Israel: Benjamin Netanyahu accuses protesters of ‘trampling on democracy’


Prime Minister promises to push legislation to limit judicial powers if more than 100,000 protesters take to the streets

Monday 20 February 2023 at 16:39 GMT

Israeli Prime Minister Benjamin Netanyahu has accused protesters of “trampling democracy” and vowed his far-right coalition will move forward with controversial legislation to limit the powers of the judiciary.

More than 100,000 people gathered outside the Knesset in Jerusalem on Monday to protest a first plenary vote on bills that would give politicians control over the appointment of Israel’s Supreme Court and limit its ability to overturn laws. Protesters blocked major roads across the country and prevented some politicians from leaving their homes.

In a meeting with MPs from his conservative Likud party, Netanyahu condemned the movement’s leadership for “threatening us with civil war and blood on the streets.”

“The people have made their voting decisions and the people’s representatives will exercise their right to vote here in the Knesset. That’s called democracy,” said the Prime Minister.

“Today there will be a vote and I hope that tomorrow the path to dialogue will be opened.”

Netanyahu’s proposed judicial changes have been met with some of the largest protests Israel has seen in the two months since he returned to power. The demonstrations, which began in Tel Aviv on Saturday night, have spread across the country, culminating in strikes and demonstrations outside the Knesset that have lasted for two consecutive weeks while legislation was on the parliamentary agenda.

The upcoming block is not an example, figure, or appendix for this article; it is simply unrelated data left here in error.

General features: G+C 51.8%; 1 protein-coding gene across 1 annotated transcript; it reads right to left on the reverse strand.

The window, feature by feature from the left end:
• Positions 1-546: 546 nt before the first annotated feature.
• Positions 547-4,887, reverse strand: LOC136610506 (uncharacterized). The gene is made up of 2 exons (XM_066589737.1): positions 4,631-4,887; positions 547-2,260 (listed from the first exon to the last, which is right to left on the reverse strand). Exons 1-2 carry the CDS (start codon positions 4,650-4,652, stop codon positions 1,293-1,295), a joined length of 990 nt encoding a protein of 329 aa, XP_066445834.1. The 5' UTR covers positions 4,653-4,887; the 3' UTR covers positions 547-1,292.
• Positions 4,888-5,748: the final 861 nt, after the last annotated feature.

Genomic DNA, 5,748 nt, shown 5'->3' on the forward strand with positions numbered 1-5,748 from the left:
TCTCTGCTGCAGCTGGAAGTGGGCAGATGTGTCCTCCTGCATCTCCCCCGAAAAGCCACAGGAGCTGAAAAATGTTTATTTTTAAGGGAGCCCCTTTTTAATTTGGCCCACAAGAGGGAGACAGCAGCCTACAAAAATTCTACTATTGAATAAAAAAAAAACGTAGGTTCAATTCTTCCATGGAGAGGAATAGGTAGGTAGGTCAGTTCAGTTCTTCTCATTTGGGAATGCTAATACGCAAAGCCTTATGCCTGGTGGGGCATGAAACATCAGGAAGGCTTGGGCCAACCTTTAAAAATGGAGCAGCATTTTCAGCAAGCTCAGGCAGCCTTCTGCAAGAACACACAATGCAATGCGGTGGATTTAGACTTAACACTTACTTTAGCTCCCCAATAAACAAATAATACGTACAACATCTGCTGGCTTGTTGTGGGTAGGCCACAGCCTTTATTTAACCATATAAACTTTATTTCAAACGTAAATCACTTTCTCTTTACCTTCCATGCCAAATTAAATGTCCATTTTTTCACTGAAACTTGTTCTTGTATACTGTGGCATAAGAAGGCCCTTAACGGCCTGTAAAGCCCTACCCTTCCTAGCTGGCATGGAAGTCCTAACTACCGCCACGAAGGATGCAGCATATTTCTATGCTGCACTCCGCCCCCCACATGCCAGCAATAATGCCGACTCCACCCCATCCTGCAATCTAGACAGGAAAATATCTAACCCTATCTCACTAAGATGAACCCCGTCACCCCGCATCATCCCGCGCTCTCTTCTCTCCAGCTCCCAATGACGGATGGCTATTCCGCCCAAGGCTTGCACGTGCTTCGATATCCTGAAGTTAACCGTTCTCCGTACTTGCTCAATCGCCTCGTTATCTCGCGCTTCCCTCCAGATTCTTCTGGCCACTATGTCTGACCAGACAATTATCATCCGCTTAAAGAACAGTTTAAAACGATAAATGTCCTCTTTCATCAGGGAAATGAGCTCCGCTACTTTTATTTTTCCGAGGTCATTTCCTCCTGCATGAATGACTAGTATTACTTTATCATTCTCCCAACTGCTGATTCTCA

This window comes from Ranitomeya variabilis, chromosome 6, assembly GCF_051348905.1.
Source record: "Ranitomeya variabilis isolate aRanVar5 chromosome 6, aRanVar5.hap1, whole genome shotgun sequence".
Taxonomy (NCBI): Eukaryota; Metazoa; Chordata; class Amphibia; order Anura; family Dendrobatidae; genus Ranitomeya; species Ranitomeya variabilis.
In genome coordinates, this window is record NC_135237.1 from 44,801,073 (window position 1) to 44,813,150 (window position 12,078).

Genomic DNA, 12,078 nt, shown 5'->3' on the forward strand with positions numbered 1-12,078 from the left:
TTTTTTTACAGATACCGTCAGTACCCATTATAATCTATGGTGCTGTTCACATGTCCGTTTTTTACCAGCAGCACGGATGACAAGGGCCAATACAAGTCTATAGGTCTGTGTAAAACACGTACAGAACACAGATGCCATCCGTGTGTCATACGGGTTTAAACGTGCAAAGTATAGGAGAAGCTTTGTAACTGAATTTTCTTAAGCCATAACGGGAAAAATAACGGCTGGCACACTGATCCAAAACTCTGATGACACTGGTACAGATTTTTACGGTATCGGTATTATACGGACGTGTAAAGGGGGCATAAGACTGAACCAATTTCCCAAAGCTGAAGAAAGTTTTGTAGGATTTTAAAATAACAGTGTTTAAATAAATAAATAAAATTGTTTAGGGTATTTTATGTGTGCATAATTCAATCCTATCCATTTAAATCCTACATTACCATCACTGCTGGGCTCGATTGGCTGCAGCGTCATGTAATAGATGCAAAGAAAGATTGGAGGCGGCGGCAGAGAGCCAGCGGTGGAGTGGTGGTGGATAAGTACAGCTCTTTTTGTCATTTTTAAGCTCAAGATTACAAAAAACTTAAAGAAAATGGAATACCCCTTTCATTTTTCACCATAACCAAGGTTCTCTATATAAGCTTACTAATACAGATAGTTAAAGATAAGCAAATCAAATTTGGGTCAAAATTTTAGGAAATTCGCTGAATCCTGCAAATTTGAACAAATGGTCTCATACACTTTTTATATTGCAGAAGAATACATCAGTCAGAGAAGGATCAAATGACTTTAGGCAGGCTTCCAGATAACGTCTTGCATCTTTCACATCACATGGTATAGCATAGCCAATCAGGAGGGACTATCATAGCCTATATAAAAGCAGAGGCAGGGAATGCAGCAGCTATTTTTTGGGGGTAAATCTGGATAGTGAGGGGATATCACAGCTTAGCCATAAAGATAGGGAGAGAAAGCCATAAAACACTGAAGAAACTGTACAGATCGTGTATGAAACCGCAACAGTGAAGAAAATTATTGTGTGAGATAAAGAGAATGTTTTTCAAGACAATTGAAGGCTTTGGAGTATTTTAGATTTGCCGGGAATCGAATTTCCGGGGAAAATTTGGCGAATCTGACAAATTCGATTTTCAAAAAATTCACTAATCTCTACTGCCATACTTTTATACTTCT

The overhaul has drawn parallels to democratic backsliding in countries like Poland and Hungary, drawing criticism from economists, Israel’s crucial high-tech sector, military and security leaders and the country’s US allies.

Israel’s President Isaac Herzog has used his largely ceremonial role to plead for dialogue between the government and opposition leaders to avoid a possible slide into violence and what he called a “constitutional collapse” in a speech.

Among the proposals is a bill that would allow a simple parliamentary majority to overrule almost all Supreme Court rulings – a move that would give politicians unprecedented power in a country without a formal constitution or second legislative chamber. which can carry out other democratic control mechanisms. The changes would likely help Netanyahu avoid prosecution in his ongoing corruption trial, in which he denies all charges.

Supporters of the changes say they are necessary to better balance different branches of government and counteract a perceived left-leaning bias in the court’s decisions.

Although the judiciary changes were part of his bloc’s manifesto in last November’s election, in which the Likud and its far-right and religious partners won 64 seats in the 120-seat Knesset, public appetite for the overhaul as it stands is slim. Recent polls by Israeli Channel 12 found that 60% of voters want the government to stop or delay legislation.

While Monday’s vote applies to only part of the proposals and is only the first of three votes needed for parliamentary approval, the fact that it was carried out despite repeated calls for it to be postponed to allow for talks with the opposition was carried out was, viewed by many, as an act of denial and bad faith.

At a meeting of the opposition party in the Knesset on Monday, Yesh Atid and its leader Yair Lapid said that “Tonight, Israel will take the first step towards becoming a non-democratic state.”

Palestinian citizens of Israel, who face systemic discrimination, and Palestinians in the occupied West Bank and Gaza Strip have long questioned the democratic nature of Israel.


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